Just recently, our Curator of Vertebrate Zoology, Dr. Dan Brooks, co-presented a poster at the North American Ornithological Congress in Washington, DC about an invasive species of goose present in the United States. In true HMNS fashion, the study enlisted the help of ordinary people, who happen to have a passion for Biology. They call it “citizen science” when lay persons help professional researchers in their studies. The study we’re covering was of the ecology, behavior and reproduction of invasive Egyptian geese (Alpochen aegyptiacus).
Photo Courtesy of Kelly
Egyptian geese are native to Africa, but are invasive throughout Europe, and parts of North America. One of the purposes of the study was to help demonstrate the importance of continuing to research and monitor the effects populations of these geese are having here in the U.S.
The potential ecological and economic effects suggested by the study include aggression toward native species, hybridization, eutrophication (which is a form of pollution caused by an excessive richness of nutrients in a body of water), agricultural damage and aircraft strikes.
Photo Courtesy of Kelly
A questionnaire was designed and distributed via internet list-servs, birdwatching festivals, birdwatching clubs, and word of mouth. Citizen scientists completed and returned Information on the questionnaire that was often supported by photographic evidence and other forms of proof.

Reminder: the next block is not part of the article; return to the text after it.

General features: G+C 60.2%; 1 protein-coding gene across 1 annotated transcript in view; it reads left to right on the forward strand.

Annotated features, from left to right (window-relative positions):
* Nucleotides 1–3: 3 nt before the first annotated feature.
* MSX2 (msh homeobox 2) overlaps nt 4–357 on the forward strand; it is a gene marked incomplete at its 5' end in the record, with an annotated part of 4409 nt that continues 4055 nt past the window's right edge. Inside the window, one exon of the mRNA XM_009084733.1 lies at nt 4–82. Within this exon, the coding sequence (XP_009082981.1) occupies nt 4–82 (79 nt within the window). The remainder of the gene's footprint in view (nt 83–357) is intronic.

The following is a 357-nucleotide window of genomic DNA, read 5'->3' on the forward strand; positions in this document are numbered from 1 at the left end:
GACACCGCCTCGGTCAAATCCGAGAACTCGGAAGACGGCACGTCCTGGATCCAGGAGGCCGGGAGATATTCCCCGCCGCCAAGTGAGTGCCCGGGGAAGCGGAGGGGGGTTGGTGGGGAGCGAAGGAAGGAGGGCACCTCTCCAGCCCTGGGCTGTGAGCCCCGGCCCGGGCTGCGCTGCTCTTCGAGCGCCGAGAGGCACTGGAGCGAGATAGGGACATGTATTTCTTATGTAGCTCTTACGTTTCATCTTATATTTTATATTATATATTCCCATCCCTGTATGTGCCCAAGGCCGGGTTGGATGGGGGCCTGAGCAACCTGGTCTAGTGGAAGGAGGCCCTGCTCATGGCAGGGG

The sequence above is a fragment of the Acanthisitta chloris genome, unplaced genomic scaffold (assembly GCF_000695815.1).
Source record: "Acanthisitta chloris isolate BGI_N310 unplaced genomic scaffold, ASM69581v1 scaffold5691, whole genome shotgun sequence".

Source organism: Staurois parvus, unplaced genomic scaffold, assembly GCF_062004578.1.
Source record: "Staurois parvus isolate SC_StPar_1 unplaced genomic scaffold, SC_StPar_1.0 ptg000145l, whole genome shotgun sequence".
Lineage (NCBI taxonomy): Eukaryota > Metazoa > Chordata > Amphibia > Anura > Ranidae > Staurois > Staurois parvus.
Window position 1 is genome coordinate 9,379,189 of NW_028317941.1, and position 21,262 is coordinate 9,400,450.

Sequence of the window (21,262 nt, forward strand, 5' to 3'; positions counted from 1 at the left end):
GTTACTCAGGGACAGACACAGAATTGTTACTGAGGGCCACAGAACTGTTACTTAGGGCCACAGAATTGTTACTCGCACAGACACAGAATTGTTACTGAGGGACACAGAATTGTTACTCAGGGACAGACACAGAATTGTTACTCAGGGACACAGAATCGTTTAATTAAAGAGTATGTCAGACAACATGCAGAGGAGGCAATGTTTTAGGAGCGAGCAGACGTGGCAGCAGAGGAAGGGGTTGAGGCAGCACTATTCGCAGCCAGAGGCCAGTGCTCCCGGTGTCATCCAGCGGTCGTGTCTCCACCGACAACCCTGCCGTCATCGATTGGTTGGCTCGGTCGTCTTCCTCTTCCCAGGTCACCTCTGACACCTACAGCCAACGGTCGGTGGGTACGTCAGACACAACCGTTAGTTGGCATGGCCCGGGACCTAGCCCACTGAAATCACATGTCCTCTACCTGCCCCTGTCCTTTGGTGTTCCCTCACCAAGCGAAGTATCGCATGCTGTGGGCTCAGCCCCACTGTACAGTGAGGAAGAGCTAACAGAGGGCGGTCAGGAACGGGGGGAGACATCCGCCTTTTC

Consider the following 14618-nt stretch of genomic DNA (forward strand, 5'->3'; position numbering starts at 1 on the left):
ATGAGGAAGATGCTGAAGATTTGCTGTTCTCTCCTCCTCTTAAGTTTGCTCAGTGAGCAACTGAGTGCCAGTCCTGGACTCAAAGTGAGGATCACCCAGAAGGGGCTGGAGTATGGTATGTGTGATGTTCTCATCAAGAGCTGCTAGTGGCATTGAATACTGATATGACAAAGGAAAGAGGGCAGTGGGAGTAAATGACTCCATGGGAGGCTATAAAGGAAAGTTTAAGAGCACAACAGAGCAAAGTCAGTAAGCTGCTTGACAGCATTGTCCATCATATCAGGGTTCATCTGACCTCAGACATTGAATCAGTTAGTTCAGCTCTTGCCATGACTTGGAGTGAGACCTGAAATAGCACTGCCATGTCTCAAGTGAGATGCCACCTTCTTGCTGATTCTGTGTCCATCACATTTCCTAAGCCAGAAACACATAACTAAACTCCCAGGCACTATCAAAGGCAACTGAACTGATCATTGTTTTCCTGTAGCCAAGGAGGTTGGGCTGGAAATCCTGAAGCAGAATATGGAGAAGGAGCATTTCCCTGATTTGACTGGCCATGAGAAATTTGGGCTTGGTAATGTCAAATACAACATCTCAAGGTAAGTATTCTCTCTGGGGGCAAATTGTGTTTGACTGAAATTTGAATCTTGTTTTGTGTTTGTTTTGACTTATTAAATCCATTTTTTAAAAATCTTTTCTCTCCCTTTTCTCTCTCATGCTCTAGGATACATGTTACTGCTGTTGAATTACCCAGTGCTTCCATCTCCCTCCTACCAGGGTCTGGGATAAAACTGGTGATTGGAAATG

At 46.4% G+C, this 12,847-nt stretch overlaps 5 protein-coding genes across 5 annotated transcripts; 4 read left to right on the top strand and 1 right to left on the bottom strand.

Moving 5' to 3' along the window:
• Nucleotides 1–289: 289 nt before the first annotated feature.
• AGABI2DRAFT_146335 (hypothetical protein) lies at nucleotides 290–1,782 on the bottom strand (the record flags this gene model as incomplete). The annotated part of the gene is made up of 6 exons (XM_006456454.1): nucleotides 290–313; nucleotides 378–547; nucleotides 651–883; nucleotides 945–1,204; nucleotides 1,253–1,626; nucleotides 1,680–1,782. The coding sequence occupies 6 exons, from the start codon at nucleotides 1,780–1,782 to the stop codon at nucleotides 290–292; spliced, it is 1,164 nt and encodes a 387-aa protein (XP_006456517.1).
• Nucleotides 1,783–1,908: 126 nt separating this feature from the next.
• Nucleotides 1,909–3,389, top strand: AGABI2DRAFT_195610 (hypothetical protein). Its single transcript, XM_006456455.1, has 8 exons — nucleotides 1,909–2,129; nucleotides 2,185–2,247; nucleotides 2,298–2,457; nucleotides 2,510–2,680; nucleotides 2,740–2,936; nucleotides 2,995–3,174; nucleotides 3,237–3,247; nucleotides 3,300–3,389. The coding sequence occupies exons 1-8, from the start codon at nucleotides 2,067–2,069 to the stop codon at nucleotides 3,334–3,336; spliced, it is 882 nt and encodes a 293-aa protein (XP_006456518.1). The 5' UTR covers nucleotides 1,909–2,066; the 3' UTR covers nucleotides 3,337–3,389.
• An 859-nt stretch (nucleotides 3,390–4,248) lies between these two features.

The results showed that Egyptian geese do not migrate vast expanses, they mainly moved short distances, if they even changed their location. Antagonistic behavior toward native species was not common, however there was one confirmed report of hybridization with a duck.
Photo courtesy of Susan Young
The study determined that these geese were generalist in their diet, but did have a high reliance on humans. Of course, since humans are everywhere, this reliance is more of a boon to them than anything else. The study also found that goslings attain 50% of their adult size after the first month, are nearly full grown after 2 months, and disperse from their natal site at a little more than two months of age. A relatively quick growth spurt!
This may sound like simple observations to some, but the importance here lies in formally observing a very large number (sample size) of these animals in order to assess patterns and trends. Many people may notice that the geese at the local pond don’t go anywhere in the winter, but they do not realize the number of ponds inhabited by these geese, or the amount of damage to that can happen when a group of these birds takes up permanent residence.
With research like this, made possible by citizen science, institutions like HMNS can help encourage better management of our environment.
For more information related to this subject, be sure to check out our Hall of Texas Wildlife, which has exhibits, on invasive species, as well as endangered and rare species of animals found in Texas.